The debate on an expansive U.S.-Mexico wall (or similar structures) continues, in Washington, D.C., as well as across the country.
The top issue right now is money to pay for any barriers along the United States' southern border. Donald J. Trump has declared the situation a national emergency, which his administration says would free up a total of $8 billion for the campaign-promised project.
Opposition to the wall and Trump's workaround to pay for it has received most of the recent attention.
Lawsuits have been filed in several federal courts across the country to challenge the border emergency assertion on a variety of grounds.
This week the House is expected to pass a resolution to block Trump's declaration. The outlook for a subsequent Senate vote is less clear.
UPDATE, Tuesday, Feb. 26, 2019: The House this afternoon approved that resolution rebuking Trump's move. It now goes to the Senate. If approved by that chamber, Trump is expected to veto it.
But some folks support and even want to help pay for the border barrier.
Down here in Central Texas, a 7-year-old boy's hot chocolate stand went viral — helped in large part by mentions from Fox News' Sean Hannity and Donald J. Trump, Jr. — after he raised around $10,000 in less than a week to help build the proposed wall.
Limits on wall donations: Politics and wall positions aside, the efforts by private citizens to help pay for public projects raise some interesting questions.
The first and biggest question is whether such payments can be accepted.
The answer isn't entirely clear.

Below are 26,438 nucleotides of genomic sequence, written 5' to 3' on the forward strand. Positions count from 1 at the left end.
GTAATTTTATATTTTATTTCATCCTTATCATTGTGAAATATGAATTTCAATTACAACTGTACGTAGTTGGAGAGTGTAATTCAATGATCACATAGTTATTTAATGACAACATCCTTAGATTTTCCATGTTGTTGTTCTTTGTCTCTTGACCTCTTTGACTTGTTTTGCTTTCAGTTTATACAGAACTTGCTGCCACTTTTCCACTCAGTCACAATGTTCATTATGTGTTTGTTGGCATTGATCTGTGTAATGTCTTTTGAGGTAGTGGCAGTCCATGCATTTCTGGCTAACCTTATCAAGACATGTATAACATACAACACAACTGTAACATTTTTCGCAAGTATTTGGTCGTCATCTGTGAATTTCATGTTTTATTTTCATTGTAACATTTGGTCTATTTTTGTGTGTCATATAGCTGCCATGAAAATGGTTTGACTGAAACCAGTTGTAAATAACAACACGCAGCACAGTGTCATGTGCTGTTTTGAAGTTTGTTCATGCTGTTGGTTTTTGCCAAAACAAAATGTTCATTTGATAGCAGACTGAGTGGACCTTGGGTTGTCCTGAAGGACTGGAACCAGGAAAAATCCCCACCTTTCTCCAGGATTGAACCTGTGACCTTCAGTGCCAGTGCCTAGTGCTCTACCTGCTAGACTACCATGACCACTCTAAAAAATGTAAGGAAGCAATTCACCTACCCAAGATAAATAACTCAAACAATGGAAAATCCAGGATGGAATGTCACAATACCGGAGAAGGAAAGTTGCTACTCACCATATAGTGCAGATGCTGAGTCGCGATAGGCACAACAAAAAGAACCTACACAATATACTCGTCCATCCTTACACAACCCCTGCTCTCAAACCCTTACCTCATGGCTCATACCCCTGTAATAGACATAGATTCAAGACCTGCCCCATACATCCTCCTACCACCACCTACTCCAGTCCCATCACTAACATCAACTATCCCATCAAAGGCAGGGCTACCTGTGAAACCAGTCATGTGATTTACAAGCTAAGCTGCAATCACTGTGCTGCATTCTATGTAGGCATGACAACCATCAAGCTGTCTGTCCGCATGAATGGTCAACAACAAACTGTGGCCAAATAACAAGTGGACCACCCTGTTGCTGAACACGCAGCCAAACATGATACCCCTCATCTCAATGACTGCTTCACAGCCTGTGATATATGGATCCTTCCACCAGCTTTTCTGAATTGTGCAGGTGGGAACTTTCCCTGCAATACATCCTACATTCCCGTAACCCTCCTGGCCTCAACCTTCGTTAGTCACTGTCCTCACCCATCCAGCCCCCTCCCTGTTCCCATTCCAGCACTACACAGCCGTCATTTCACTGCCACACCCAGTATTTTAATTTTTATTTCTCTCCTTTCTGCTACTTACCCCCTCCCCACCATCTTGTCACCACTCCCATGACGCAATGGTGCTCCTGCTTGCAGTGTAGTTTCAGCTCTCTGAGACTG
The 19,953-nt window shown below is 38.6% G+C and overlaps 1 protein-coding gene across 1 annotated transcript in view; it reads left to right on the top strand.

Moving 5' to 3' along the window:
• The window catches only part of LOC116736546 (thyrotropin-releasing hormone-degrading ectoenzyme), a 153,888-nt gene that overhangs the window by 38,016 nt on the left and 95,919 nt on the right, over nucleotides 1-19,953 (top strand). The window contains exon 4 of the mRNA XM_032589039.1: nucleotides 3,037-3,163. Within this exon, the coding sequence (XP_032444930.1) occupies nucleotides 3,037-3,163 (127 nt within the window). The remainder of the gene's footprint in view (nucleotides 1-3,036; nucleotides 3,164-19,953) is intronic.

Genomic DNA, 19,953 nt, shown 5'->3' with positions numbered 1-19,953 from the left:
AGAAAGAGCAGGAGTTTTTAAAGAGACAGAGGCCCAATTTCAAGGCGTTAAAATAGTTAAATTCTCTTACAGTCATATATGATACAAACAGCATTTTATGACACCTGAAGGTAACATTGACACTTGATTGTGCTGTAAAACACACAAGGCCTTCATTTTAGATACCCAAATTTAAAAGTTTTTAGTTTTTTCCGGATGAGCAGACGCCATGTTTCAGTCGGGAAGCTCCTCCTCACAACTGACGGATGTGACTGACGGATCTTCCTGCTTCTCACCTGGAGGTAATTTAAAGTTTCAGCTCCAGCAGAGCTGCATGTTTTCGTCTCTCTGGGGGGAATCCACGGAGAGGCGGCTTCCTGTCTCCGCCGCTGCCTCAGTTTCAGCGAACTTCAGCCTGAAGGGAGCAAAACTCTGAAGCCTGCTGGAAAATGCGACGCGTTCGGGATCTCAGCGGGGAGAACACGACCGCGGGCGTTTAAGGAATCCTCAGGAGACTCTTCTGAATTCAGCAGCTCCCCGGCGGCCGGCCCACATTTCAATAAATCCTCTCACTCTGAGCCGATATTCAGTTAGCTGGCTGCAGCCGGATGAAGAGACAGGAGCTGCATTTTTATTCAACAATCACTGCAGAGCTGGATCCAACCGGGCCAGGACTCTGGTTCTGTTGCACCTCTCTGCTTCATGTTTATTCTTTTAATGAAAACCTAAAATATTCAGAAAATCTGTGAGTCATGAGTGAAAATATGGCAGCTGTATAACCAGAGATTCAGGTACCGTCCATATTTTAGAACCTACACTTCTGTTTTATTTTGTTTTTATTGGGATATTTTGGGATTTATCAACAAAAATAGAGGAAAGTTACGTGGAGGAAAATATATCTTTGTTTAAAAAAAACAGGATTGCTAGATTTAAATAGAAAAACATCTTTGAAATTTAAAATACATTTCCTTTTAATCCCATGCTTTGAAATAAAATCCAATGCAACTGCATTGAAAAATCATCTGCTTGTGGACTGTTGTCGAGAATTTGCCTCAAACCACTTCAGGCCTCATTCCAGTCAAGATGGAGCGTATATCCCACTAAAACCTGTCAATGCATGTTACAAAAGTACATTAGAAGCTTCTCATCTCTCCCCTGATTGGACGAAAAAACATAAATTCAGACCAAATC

True, the government has accepted private donations for infrastructure before.
In 2012, for example, Bethesda, Md.-billionaire philanthropist David M. Rubenstein donated $7.5 million to fix the earthquake-damaged Washington Monument. That gift came on the heels of his $4.5 million donation to the National Zoo's giant panda program and another $13.5 million gift to the National Archives.
But the Department of Homeland Security (DHS), which oversees border issues, said in 2008 policy directive that money donated to the department would require approval from Congress. The directive cites a law (6 U.S. Code § 453. Use of appropriated funds) that says "gifts or donations of services or property of or for the Department may not be accepted, used, or disposed of unless specifically permitted in advance" by Congress.
That's not going to happen as long as the House is under Democratic control.
Other gifts to Uncle Sam, however, are OK.
In fact, if you itemize your deductions instead of claiming the standard deduction, donations to the federal government can be claimed as charitable donations.
Giving more to the feds: Most folks feel like they give enough to the U.S. government with their annual tax payments.
But some folks like to do more.
The Bureau of the Fiscal Service, a part of the Treasury Department that basically handles financial management operations, says that citizens who wish to make a general donation to the U.S. government may send contributions to a specific account called Gifts to the United States.
This account, according to the website, "was established in 1843 to accept gifts, such as bequests, from individuals wishing to express their patriotism to the United States. Money deposited into this account is for general use by the federal government and can be available for budget needs. These contributions are considered an unconditional gift to the government."
Financial gifts for this purpose can be made by check or money order payable to the United States Treasury and mailed to:
Gifts to the United States
U.S. Department of the Treasury
Funds Management Branch
P.O. Box 1328
Parkersburg, WV 26106-1328